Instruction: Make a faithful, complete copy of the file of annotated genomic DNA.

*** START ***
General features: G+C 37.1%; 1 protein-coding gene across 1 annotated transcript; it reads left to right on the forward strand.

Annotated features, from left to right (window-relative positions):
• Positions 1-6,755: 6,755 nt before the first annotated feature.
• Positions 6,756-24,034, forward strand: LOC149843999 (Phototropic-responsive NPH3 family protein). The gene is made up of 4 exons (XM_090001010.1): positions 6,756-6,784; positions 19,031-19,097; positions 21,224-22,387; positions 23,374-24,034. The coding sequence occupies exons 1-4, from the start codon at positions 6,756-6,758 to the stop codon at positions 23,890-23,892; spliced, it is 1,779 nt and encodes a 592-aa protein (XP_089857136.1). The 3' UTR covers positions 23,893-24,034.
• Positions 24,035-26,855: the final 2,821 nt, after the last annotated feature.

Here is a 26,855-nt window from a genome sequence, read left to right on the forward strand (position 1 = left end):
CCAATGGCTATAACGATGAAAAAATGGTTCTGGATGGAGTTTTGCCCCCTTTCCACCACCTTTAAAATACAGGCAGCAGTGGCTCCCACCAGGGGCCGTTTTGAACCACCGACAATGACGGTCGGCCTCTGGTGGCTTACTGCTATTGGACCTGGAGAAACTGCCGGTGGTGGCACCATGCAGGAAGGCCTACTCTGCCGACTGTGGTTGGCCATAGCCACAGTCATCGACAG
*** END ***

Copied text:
General features: G+C 37.1%; 1 protein-coding gene across 1 annotated transcript; it reads left to right on the forward strand.

Annotated features, from left to right (window-relative positions):
• Positions 1-6,755: 6,755 nt before the first annotated feature.
• Positions 6,756-24,034, forward strand: LOC149843999 (Phototropic-responsive NPH3 family protein). The gene is made up of 4 exons (XM_090001010.1): positions 6,756-6,784; positions 19,031-19,097; positions 21,224-22,387; positions 23,374-24,034. The coding sequence occupies exons 1-4, from the start codon at positions 6,756-6,758 to the stop codon at positions 23,890-23,892; spliced, it is 1,779 nt and encodes a 592-aa protein (XP_089857136.1). The 3' UTR covers positions 23,893-24,034.
• Positions 24,035-26,855: the final 2,821 nt, after the last annotated feature.

Here is a 26,855-nt window from a genome sequence, read left to right on the forward strand (position 1 = left end):
CCAATGGCTATAACGATGAAAAAATGGTTCTGGATGGAGTTTTGCCCCCTTTCCACCACCTTTAAAATACAGGCAGCAGTGGCTCCCACCAGGGGCCGTTTTGAACCACCGACAATGACGGTCGGCCTCTGGTGGCTTACTGCTATTGGACCTGGAGAAACTGCCGGTGGTGGCACCATGCAGGAAGGCCTACTCTGCCGACTGTGGTTGGCCATAGCCACAGTCATCGACAG